One of the things I appreciate so much about the Bible is how everything is connected to something else. The water of the flood and the Israelites crossing the Red Sea foreshadow our baptism. Many of the Jewish holidays point the way to Jesus Christ, the Messiah. God gave the Jews Passover to remind them how He delivered them from Egypt. It also foreshadowed the coming of the perfect sacrifice – Christ. Our baptism is a reminder of Christ’s death, burial and resurrection. It also helps us remember that we have put to death our old sinful self and risen a new creature in Christ.
I believe God understands we need markers in our lives to help us remember what is important. Just like those Route 66 signs with arrows help us stay on Route 66, markers can help us stay on God’s path. My baptism is a distinct memory from the moment I committed my life to Christ. When we take communion every week, it serves also as a reminder of the commitment we made to the Lord when we were baptized.
We are in the middle of a school break. Many of our friends are out of town. We stayed behind only because we leave town on a big mission trip in a few weeks. Vacations are a great way of connecting with the people who are important to us. Often we are able to see many of God’s wonders of creation as we explore the world on our travels. I even enjoy seeing the talents God has given people displayed in artwork and architecture.
I also know vacation is a time when many of us also take a vacation from God. We run around to the point of exhaustion. We are too tired to pray or think of mentioning the connection between God and the things we are seeing to our children. If we are away on a Sunday, it seems silly to waste valuable vacation time at a congregation we picked blindly out of a telephone book.
I love the story of Abraham entertaining angels in the Bible. As a child, I was fascinated by the idea you could invite strangers into your home for a meal and find out they were angels. Unfortunately, entertaining is quickly becoming another casualty of our busy lives. Our children are not learning how to show hospitality to others. Having people in our homes is not necessarily high on our lists of things we attempt to accomplish as we pursue a Christian lifestyle. Hospitality to others is so important to God though, He makes the practice of it one of the qualifications for being an elder.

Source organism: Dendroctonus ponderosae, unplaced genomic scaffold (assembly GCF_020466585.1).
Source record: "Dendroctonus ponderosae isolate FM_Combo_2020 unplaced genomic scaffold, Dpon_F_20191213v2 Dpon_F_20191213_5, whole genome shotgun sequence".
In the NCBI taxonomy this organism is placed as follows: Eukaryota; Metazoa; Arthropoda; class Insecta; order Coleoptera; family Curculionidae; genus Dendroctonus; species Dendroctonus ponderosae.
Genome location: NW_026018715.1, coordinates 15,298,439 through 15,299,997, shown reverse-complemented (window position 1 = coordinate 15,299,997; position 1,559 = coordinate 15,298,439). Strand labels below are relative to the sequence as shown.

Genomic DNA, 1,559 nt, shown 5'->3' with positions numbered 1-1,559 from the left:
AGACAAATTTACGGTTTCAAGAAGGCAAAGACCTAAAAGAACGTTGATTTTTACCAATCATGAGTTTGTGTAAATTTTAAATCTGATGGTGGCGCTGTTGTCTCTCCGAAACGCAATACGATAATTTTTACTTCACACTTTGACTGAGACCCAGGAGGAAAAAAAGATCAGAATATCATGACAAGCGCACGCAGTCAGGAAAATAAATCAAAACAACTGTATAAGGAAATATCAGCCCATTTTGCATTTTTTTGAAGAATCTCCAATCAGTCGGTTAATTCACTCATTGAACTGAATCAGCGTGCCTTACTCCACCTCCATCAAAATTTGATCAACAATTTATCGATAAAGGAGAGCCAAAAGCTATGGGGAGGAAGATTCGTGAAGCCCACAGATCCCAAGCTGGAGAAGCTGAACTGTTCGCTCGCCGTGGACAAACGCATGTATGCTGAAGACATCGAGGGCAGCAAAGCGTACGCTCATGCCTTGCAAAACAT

Children learn so much when they grow up in a family where hospitality is practiced regularly. They learn how to make “outsiders” to their family feel as if they are a part of the family. Hopefully, they begin to realize entertaining is not about how nice your home is or how good the food tastes, but it is about the interaction between the hosts and the guests. Practical skills are also learned. By entertaining, I have learned how to make a large group of very different people feel comfortable together, how to cook for a lot of people with little hassle and how to entertain with little or no money or space. (We had a full Thanksgiving one year in New York City for 15 people in 250 square feet!)
If you ask Christian parents one thing they wish they had done with their children, the answer for many would be family devotionals. The idea of your family sitting around the fire reading and sharing from God’s words seems like the ideal of the godly family.
Our lives are filled with obligations, extra curricular activities and church ministries. We are often hard pressed to find the time to eat together. Work and sleep schedules may mean your child doesn’t even see a parent for a day or so because she is sleeping when the parent leaves and returns from the office. Honestly some weeks are so hectic in our house, I feel we have accomplished something spiritual if we are able to find our Bibles in time to take them to church! The idea of a family devotional time seems to be an unrealistic goal left over from a time when life was slower.
Strange as it may seem, I believe part of the ability to dedicate your child to God springs from having a close relationship with her. The scriptures don’t tell us much about the short time Samuel lived with Hannah at home. I imagine Hannah treasured the time with Samuel and showered him with her love. I often wonder about the conversations they must have had each year when she visited him. What did she say to him about her love for him? What wisdom did she try to leave with him in those few days each year?
We are blessed with having our children live in our homes for several years. If you have been a parent for more than a few weeks, you already have a sense of how quickly the time with your child passes. As your child grows older, you feel a greater urgency to teach him everything you want him to know before he goes into the world. Unfortunately, this is also often the period of time when your child may want to shy away from what he considers a “mushy” conversation.